• St John Ambulance service was hit by ransomware on July 2nd, 2019. The issue is said to have been resolved within thirty minutes and no information is believed to have been stolen.

Source

 

Two US health care providers inform patients of data breach

  • The Arkansas-based Community Physicians Group suffered a data breach on February 19th, 2019, which left the data of 5,400 patients exposed. The breach was first detected on April 24th, 2019, and is the result of a phishing attack. Exposed data included names, medical record numbers, dates of service and a brief description of the nature of the visit.
  • Vermont-based Addison County Home Health & Hospice’s data breach also took place on February 19th and was first discovered on April 26th, 2019. The breach exposed private information of 758 patients, including names, clinical information and in several cases medical record numbers and Social Security numbers.

Source

 

Hackers steal $500,000 from 7-Eleven Japan customers due to weakness in mobile app

  • 7-Eleven Japan launched the 7pay mobile payment app on July 1st, 2019, the app contained a password reset function which allowed anyone to request a password reset for other users’ accounts. Attackers who knew a user’s email, date of birth and phone number could request that the  password reset link was sent to their account rather than the owners.  
  • Approximately 900 customers lost a collective ¥55 million ($510,000). 7-Eleven Japan shut the app down on July 3rd,  2019.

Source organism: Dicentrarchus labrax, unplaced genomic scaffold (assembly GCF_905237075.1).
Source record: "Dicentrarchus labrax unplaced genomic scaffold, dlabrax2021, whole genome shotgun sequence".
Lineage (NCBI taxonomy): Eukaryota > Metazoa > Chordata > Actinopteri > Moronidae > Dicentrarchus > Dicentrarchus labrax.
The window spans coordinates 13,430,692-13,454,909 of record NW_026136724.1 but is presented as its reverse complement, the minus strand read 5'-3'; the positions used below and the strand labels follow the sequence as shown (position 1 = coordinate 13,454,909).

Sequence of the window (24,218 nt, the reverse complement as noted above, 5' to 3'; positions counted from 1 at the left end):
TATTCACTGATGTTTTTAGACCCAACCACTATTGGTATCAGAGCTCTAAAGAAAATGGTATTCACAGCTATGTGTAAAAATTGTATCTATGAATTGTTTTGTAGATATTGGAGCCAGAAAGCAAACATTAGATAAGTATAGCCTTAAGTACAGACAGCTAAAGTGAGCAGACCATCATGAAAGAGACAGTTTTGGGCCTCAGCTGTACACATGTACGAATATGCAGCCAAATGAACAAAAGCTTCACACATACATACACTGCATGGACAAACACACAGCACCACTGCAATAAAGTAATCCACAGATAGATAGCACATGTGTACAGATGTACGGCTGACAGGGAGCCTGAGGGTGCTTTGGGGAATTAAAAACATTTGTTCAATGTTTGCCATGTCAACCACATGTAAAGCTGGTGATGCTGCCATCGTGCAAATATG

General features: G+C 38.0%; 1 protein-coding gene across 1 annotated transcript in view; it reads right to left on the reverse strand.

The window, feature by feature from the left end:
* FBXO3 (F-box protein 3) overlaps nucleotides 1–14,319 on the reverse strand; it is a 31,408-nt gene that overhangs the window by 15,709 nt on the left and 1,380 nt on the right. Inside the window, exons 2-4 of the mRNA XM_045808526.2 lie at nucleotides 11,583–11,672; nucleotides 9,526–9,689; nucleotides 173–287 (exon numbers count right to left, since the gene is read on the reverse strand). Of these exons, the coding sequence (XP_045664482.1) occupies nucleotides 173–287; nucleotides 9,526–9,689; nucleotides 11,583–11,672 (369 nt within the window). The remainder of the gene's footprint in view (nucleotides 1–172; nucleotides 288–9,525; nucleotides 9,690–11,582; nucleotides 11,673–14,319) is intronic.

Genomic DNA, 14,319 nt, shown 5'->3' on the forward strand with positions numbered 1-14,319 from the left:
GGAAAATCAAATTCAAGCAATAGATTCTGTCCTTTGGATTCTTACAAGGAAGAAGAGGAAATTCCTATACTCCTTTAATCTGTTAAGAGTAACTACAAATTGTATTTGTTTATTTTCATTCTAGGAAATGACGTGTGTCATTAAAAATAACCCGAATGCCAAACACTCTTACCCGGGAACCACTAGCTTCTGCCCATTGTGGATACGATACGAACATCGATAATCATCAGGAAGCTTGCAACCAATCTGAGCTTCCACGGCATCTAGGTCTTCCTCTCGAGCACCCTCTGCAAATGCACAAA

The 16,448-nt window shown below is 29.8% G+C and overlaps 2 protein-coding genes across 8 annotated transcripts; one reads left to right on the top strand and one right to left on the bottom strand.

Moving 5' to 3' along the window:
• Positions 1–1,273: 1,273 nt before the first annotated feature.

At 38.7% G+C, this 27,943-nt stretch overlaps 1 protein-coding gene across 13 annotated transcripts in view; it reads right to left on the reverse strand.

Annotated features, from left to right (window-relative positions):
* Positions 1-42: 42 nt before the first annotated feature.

Source

 

Vulnerability in Uttar Pradesh transport site potentially exposed passenger information

  • Security engineer Avinash Jain discovered a vulnerability in an application on the Uttar Pradesh State Road Transport Corporation website that potentially exposed a large database containing passenger information.
  • This information includes customers’ full names, mobile numbers, addresses, dates of birth, partial debit and credit card numbers, and more. It is unclear whether any data was accessed by hackers and the vulnerability has since been fixed.

Source

 

General News

Huawei cryptographic keys found in Cisco switches

  • Researchers at SEC Consult found that firmware for Cisco SG250 Smart Switches contained X.509 certificates and keys that belong to Futurewei Technologies, a US subsidiary of Huawei.
  • Following an investigation, Cisco revealed that the certificates and keys were part of the OpenDaylight GitHub open source package that is used in some Cisco products.
  • Cisco 250/350/350X/550X Series Switches are all affected. Cisco stated that no attack vectors had been found as shipped versions of the firmware don’t contain the certificates.

Source

 

FBI warns of sextortion scam targeting teenagers

  • On July 3rd, 2019, the FBI issued a warning via their Twitter account urging individuals not to send their pictures to strangers.  The agency published a report at the end of May 2019 which recorded an increase in the number of sextortion scams which have been directed against children.

Source

 

Lloyd’s of London wants clearer insurance policies regarding cyber attacks

  • Lloyd’s said that they want all policies to clearly state whether coverage would be excluded or provided in the event of a cyber-attack. The company stated that starting in 2020 its underwriters who provide coverage for first-party property damage should clarify the status of their cyber coverage.

Source

 

 

The Silobreaker Team Disclaimer: Although Silobreaker has relied on what it regards as reliable sources while compiling the content herein, Silobreaker cannot guarantee the accuracy, completeness, integrity or quality of such content and no responsibility is accepted by Silobreaker in respect of such content. Readers must determine for themselves what reliance they should place on the compiled content herein.